Science fiction and fantasy                                            



Last of the Wilds

by Trudi Canavan

cover  

In Priestess of the White two fundamentally opposed religions clashed, whilst we glimpsed a little of the ugly side of religious intolerance. Last of the Wilds continues this theme by introducing readers to the other side of the conflict.

Reivan is a Pentadrian, and a member of the Thinker class. She's smart, but she lacks any magical Gifts, something that can put her at a disadvantage. Although she works hard for the benefit of her people, there are those who resent her every success. In this novel we learn more about the other side, the nation that went to war with the Circlians. Both Pentadrians and Circlians are determined to convert others to their cause and to gain allies, decrying each other for worshipping false gods. But they are not so different.

Auraya may be a powerful priestess of the White, but that position doesn't come without problems. In the aftermath of the war she has to deal with the grief of the survivors, and to figure out how to protect their allies and retain their loyalty. She wants to reconcile the persecuted Dreamweavers with the priesthood, but she feels ambivalent about her plans for them. She's also haunted by feelings of guilt about the death and destruction of the war.

Meanwhile Leiard is on the run with Emerahl, hiding out in an attempt to evade the long reach of the gods. Leiard's personality is increasingly split between his own and that of the deceased founder of the Dreamweavers, Mirar. He doesn't understand why he has such strong memories. Another mystery is just what the gods have got against Emerahl, who is a Wild. She may be a powerful magic user, but she has never tried to harm them or their followers. In this novel we learn more about the gods' blemished history and about their character traits. But it's only ever enough to tantalise us, and these glimpses of them always seem to raise more questions than they provide answers to.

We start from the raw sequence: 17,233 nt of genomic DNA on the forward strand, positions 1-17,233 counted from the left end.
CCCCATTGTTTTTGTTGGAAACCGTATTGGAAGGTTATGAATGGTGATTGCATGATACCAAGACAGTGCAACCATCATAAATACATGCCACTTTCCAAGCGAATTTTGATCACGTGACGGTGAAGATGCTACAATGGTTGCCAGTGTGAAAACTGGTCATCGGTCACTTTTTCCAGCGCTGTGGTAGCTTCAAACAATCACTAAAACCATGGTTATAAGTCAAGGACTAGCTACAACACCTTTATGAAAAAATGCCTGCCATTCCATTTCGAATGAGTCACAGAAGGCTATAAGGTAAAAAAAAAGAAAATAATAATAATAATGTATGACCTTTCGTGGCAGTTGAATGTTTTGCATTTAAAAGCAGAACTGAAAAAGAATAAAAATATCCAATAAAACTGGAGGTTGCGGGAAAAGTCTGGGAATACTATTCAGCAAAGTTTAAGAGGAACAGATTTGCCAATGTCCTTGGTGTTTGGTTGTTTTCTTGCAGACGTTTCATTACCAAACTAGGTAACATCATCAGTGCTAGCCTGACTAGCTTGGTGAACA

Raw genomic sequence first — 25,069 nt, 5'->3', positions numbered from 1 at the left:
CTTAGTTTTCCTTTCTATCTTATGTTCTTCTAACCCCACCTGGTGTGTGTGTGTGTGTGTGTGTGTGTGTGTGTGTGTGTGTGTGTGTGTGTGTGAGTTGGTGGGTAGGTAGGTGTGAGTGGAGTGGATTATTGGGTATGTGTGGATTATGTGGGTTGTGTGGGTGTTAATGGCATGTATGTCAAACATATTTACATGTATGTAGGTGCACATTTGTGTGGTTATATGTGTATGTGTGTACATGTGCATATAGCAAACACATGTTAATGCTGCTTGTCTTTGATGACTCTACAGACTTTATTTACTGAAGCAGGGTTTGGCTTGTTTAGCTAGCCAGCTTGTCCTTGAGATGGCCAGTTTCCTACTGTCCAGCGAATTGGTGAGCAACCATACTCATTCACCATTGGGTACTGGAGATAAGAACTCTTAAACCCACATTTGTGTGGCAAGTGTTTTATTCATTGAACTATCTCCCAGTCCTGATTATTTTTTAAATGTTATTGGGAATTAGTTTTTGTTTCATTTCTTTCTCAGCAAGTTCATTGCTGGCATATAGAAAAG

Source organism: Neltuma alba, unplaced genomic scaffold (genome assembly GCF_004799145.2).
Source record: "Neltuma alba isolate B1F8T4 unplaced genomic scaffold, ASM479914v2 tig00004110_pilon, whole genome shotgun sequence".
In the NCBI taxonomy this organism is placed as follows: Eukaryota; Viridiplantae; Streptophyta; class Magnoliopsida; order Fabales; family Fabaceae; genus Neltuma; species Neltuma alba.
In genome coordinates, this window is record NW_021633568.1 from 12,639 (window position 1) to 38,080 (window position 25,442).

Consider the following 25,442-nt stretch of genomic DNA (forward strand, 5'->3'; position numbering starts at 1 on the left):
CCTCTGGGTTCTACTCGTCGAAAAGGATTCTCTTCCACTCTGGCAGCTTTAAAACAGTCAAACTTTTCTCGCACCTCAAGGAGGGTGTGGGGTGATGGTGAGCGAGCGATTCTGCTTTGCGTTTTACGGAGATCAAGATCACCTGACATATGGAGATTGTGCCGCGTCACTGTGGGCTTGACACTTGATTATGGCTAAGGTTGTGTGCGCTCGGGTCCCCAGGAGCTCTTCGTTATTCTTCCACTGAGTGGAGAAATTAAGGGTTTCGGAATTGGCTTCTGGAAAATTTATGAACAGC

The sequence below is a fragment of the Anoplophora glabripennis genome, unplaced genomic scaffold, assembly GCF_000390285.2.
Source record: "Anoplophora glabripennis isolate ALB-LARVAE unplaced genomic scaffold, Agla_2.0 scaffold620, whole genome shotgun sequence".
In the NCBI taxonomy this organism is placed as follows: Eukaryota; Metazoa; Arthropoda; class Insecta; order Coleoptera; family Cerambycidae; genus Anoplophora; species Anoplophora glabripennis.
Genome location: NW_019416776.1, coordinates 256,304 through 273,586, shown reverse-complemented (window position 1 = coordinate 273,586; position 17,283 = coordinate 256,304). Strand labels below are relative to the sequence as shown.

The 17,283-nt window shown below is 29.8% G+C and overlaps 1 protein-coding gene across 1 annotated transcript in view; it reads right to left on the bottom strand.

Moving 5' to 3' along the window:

Last of the Wilds takes a slightly gentler pace than Priestess of the White, but it's no less gripping. As well as introducing Reivan we also meet Imi, one of the sea-dwelling Elai people. So this novel weaves together quite a few strands of narrative into an epic of insomnia-inducing proportions. It's written with Trudi Canavan's usual skill and characteristic subtlety, proving that it doesn't take extreme levels of violence or shockingly explicit scenes to hold an audience rapt. The Age of the Five offers an intelligent look at religious fervour, cultural differences and the mechanisms of social division, wrapped in the appealing packaging of an absorbing fantasy.

Book Details

Year: 2006

Categories: Books

  Fantasy
 

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5 star rating

Review © Ros Jackson
More about Trudi Canavan